Only seven more shopping days till Christmas (#SMSDTX). There is no cause for alarm... at this time.
|Titcomb's Books dressed up for the holidays|
Sure, the holiday retail season tries the patience and feet of the best booksellers. You're facing the usual requests to recommend books for people "who don't read much," and once again you find it amazing, even a little unsettling, to discover how many titles actually fit that category. You've probably adjusted to the holiday music playing incessantly over your shop's speakers, punctuated at regular intervals by semi-desperate calls for retail rescue ("Oh, Holy night, the--'We need help at the front service desk, please!'--of our dear savior's birth."). You've even made your peace with the fact that at least half of the customers who take advantage of your gift-wrapping service can't resist this friendly reminder: "Don't forget to take the price tags off!"
Christmas week: Need I say more? You are about to enter the wackiest stretch of the year for any bookseller. Okay... deep breaths. Inhale. Exhale. You've been through this before. You can do it again.
One of the more intriguing aspects of this time of year is something I'll call "refueling in flight." Every day is a prime refueling day for bookstores during the holiday season, as customers take a hearty bite out of your stock (a good thing) and the staff scrambles to keep the sales floor looking fresh.
|A book carton "fort" in the receiving area at Literati Bookstore on Wednesday|
The beleaguered shipping and receiving department--which, in smaller bookshops, may well be you--is swamped with stacks and stacks of boxes, incoming as well as outgoing. Deliveries are sorted in a frenzied, triage-like prioritizing exercise. The pressure is intense to get those cartons opened, received and out to the sales floor for shelving immediately.
Imagine two jets connecting for a mid-air refueling. It usually works, but it can still be a little scary.
Given the size of orders this time of year, an outsider might think you're constantly facing empty shelves and displays, but somehow everything runs smoothly (on the good days), so customers generally encounter a well-stocked and organized bookstore when they come in. Most booksellers abhor empty space, a personality quirk that comes in handy right now.
|Brewster Book Store's festive decor.|
When it all works, your staff moves in seamless choreography throughout the day. There's a lot at stake and refueling in flight is a tricky maneuver. Automatic pilot is not an option. You must rely on a lot of people--buyers, publishers, distributors, delivery companies, receivers and booksellers--doing their individual jobs with focus and coordination. It may seem chaotic at times to you, but damn it sure looks smooth and precise from a distance.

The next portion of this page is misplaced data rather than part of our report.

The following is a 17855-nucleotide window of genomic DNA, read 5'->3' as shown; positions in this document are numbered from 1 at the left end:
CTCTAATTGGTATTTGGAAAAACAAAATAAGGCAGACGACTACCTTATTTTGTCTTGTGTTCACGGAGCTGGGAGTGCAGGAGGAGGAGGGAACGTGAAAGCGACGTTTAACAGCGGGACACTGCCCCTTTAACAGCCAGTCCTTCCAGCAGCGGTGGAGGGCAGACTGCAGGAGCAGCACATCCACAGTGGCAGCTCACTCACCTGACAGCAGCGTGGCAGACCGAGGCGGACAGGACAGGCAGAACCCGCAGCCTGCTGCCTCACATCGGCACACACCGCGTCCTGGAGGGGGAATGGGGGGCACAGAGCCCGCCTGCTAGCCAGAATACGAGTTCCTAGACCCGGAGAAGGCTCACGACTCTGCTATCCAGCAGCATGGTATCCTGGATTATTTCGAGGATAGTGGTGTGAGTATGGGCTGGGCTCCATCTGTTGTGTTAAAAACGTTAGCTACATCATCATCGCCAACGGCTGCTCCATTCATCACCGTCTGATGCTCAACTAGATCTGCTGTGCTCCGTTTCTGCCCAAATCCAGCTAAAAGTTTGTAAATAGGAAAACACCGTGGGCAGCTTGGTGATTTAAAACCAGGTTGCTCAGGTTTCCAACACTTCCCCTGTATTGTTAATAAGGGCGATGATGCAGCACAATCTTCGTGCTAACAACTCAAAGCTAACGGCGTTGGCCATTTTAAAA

I suspect that most of your customers have only the slightest awareness of the team effort required to refuel in flight at full holiday speed. They see the loaded book carts and are aware of booksellers moving about quickly with armloads of stock. They know books don't shelve themselves. They also know, however, that you will immediately drop everything to help them find the right book, as if you had nothing else to do. They don't need to see the seams. That's part of the magic of bookselling.
|Taking a break at Mitchell's Book Corner.|
Yesterday's e-newsletter from BookPeople, Austin, Tex., summed it up nicely: "It's the last weekend before the big holiday. Do we look stressed? No way! This is the most fun time of the year. It's like having a non-stop house party. You all come to visit, we give you our favorite books for your favorite people, when the line gets long we hand out candy---everything is merry and bright!... We have books. We have socks. We have more stocking stuffers than we can fit into a single Instagram feed. We're here. We're helpful. We're caffeinated and we're ready to recommend all of the best books we read this year."
Your goal--largely unspoken even if you are acutely aware of it--is to present the bookshop to every customer who comes through the door, regardless of the time of day, as if you'd just finished preparing it for that person alone. And before you leave each night--even after a long, long, long day--you still try with your last reserves of strength (or at least the illusion thereof) to get the sales floor back in shape for tomorrow's opening. It isn't easy, but you'll make the magic happen day after grueling day until Christmas Eve. Refueling in flight may be rife with disastrous possibilities, but it's the only way to fly this time of year. So fasten your holiday bookseller seatbelt and enjoy the bumpy ride. --Published by Shelf Awareness, issue #2657